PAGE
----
Of course, my excuses would only see me through for so long (which turned out not to be very long at all) and inevitably, I’d have to join in. The smell of rubber, damp mould, grubby toes and cleaning fluid hung about in the gym hall, mixed up with the smell of the world’s worst mashed potatoes puffing out from behind the shutter of the school kitchen in steamy mashed potato clouds.
It was my group’s turn to do the stupid routine: do a big, tall, tip-toe stretch on the spongey mat, run up to the horse, leap-frog on to it, perform some kind of gymnastic improvisation (?!) and then jump off the other end on to an even spongier mat then curl into a forward roll before jumping up and joining the back of the queue again. I stood in that queue – and I stood and I stood, sneaking to the back every time I came close to the front. Knowing how scared I was, my classmates did all they could to smuggle me down the line undetected. Of course, my teacher was no idiot. Well, I say that… This particular teacher was a bit of an idiot as it happens, but he wasn’t daft enough not to notice I’d been hanging about at the back of the gymnastics queue for nearly twenty minutes whispering to Audrey about my favourite scenes in Top Gun.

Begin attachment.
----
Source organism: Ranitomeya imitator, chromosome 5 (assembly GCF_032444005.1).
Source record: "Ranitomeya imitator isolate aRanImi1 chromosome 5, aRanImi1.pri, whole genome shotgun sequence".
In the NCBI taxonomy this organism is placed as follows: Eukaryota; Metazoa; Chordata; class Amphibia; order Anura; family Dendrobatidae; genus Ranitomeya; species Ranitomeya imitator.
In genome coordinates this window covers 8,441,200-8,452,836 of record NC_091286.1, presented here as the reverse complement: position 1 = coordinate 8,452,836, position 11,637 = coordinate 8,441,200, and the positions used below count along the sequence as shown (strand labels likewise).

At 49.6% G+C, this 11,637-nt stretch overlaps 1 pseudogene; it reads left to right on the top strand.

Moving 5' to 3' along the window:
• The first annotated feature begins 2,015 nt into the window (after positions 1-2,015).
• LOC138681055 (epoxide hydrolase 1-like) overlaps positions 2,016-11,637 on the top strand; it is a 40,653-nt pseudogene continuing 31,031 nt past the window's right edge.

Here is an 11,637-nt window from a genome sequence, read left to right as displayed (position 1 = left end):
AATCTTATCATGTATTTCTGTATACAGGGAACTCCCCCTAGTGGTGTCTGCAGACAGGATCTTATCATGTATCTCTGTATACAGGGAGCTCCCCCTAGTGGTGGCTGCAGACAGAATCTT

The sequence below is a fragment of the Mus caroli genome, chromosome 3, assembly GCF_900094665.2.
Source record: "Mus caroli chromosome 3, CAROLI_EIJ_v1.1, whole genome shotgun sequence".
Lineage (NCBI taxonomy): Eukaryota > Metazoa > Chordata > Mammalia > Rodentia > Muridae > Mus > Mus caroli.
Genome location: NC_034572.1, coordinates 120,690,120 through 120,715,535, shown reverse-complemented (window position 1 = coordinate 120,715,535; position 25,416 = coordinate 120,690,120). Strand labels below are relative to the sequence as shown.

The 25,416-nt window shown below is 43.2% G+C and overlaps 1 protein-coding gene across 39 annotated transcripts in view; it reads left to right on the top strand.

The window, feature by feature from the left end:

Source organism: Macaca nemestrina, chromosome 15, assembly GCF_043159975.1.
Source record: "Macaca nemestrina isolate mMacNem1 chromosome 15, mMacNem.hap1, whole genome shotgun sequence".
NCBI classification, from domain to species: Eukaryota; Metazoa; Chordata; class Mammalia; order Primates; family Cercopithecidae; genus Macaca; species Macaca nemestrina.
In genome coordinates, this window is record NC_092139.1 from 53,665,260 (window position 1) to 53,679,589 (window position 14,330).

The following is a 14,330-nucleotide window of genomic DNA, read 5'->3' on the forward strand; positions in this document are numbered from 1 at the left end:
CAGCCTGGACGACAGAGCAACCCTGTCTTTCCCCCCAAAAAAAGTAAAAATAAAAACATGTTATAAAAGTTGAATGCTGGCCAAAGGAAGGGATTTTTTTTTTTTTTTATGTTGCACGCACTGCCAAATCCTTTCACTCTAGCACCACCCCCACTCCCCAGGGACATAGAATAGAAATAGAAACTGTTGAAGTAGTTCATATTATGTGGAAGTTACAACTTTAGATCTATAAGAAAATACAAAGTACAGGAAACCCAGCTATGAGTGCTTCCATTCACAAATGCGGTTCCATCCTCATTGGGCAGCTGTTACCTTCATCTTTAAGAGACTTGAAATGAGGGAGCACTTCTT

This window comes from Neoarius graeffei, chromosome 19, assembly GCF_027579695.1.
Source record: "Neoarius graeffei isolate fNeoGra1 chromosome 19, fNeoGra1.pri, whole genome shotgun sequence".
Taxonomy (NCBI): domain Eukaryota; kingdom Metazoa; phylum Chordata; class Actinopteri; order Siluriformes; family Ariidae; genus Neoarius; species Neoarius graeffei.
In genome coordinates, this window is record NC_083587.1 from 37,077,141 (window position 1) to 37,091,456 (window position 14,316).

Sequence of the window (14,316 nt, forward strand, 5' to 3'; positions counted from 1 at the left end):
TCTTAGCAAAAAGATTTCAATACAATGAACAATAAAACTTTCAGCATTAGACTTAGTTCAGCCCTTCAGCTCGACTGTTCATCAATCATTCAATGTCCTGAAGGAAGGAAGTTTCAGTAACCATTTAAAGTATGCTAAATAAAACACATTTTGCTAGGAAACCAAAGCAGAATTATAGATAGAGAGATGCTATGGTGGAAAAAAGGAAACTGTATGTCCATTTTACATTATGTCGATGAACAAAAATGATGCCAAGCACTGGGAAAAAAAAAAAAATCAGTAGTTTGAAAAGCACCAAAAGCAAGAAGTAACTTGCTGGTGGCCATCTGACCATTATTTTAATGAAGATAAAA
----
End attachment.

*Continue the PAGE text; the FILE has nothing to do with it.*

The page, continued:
He plucked me out of the group by the elbow. “Carrie. You haven’t showed us your improvisation yet, have you?” I considered telling the lie, but lying was bad (everyone knows that) and lying to the teacher was really, really bad. Do the right thing. “Um, no. Not yet, sir…” (Part of me regrets this choice too). I took baby steps toward the mat and prayed the playtime bell would ring before I reached it. “Well, come on then! Up you come. Don’t hide back there, girl!” I took a couple more baby steps, even tinier than before. Christ – take the hint, sir. Take the damn hint! I stood on the mat.
The teacher looked a right pillock as he bounced up and down in his light grey leather lace-up soft shoes. He didn’t actually demo the routine, you understand. He just stood beside me on the edge of the mat, bending his knees enthusiastically with his arms held straight above his head. I don’t know why. “I can’t do it, sir. I can’t… Really. I can’t.” This was as close as I’d ever come to ‘back chat’. I was a good girl. This was the closest I’d come to being ‘insolent’ or ‘disobedient’ or to being any of those other words teachers used to describe the naughty children who, they said, would end up in front of the children’s panel or on the dole. These words had never, ever applied to me before. ‘Diligent’ and ‘conscientious’ – those were my words.